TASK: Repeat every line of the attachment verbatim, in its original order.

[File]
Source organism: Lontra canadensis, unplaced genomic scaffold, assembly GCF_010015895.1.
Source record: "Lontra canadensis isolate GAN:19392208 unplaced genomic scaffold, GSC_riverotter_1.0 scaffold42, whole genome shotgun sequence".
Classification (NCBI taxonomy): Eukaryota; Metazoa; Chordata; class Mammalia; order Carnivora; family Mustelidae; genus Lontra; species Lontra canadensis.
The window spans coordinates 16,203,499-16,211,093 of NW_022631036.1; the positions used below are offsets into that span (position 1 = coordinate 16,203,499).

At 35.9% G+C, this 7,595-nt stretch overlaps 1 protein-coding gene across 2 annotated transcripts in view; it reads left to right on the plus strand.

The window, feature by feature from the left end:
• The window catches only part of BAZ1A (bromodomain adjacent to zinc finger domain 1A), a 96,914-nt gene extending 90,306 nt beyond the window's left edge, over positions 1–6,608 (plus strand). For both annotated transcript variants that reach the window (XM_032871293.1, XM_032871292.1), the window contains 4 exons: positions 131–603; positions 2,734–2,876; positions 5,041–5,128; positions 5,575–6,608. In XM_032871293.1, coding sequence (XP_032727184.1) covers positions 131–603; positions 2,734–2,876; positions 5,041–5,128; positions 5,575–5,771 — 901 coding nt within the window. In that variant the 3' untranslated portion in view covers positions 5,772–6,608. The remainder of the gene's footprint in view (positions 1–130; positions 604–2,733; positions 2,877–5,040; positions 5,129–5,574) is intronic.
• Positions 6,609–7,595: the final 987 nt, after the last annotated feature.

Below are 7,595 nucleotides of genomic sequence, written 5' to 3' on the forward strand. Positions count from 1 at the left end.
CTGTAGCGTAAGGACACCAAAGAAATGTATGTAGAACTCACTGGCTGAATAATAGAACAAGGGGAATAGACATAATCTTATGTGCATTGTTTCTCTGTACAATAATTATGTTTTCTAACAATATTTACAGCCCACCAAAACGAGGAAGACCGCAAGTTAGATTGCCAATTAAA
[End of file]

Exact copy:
Source organism: Lontra canadensis, unplaced genomic scaffold, assembly GCF_010015895.1.
Source record: "Lontra canadensis isolate GAN:19392208 unplaced genomic scaffold, GSC_riverotter_1.0 scaffold42, whole genome shotgun sequence".
Classification (NCBI taxonomy): Eukaryota; Metazoa; Chordata; class Mammalia; order Carnivora; family Mustelidae; genus Lontra; species Lontra canadensis.
The window spans coordinates 16,203,499-16,211,093 of NW_022631036.1; the positions used below are offsets into that span (position 1 = coordinate 16,203,499).

At 35.9% G+C, this 7,595-nt stretch overlaps 1 protein-coding gene across 2 annotated transcripts in view; it reads left to right on the plus strand.

The window, feature by feature from the left end:
• The window catches only part of BAZ1A (bromodomain adjacent to zinc finger domain 1A), a 96,914-nt gene extending 90,306 nt beyond the window's left edge, over positions 1–6,608 (plus strand). For both annotated transcript variants that reach the window (XM_032871293.1, XM_032871292.1), the window contains 4 exons: positions 131–603; positions 2,734–2,876; positions 5,041–5,128; positions 5,575–6,608. In XM_032871293.1, coding sequence (XP_032727184.1) covers positions 131–603; positions 2,734–2,876; positions 5,041–5,128; positions 5,575–5,771 — 901 coding nt within the window. In that variant the 3' untranslated portion in view covers positions 5,772–6,608. The remainder of the gene's footprint in view (positions 1–130; positions 604–2,733; positions 2,877–5,040; positions 5,129–5,574) is intronic.
• Positions 6,609–7,595: the final 987 nt, after the last annotated feature.

Below are 7,595 nucleotides of genomic sequence, written 5' to 3' on the forward strand. Positions count from 1 at the left end.
CTGTAGCGTAAGGACACCAAAGAAATGTATGTAGAACTCACTGGCTGAATAATAGAACAAGGGGAATAGACATAATCTTATGTGCATTGTTTCTCTGTACAATAATTATGTTTTCTAACAATATTTACAGCCCACCAAAACGAGGAAGACCGCAAGTTAGATTGCCAATTAAA